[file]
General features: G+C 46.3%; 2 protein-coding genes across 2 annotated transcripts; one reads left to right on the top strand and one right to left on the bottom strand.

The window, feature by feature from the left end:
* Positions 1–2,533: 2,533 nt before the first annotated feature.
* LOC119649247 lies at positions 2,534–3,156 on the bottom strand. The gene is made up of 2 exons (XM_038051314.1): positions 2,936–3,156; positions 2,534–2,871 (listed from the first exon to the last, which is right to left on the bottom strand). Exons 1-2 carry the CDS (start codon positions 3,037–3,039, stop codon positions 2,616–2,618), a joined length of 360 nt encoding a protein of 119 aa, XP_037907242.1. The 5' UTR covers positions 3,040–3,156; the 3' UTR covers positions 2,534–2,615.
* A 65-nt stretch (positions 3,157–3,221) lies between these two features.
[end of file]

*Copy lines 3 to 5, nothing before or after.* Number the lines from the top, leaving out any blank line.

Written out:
* Positions 1–2,533: 2,533 nt before the first annotated feature.
* LOC119649247 lies at positions 2,534–3,156 on the bottom strand. The gene is made up of 2 exons (XM_038051314.1): positions 2,936–3,156; positions 2,534–2,871 (listed from the first exon to the last, which is right to left on the bottom strand). Exons 1-2 carry the CDS (start codon positions 3,037–3,039, stop codon positions 2,616–2,618), a joined length of 360 nt encoding a protein of 119 aa, XP_037907242.1. The 5' UTR covers positions 3,040–3,156; the 3' UTR covers positions 2,534–2,615.
* A 65-nt stretch (positions 3,157–3,221) lies between these two features.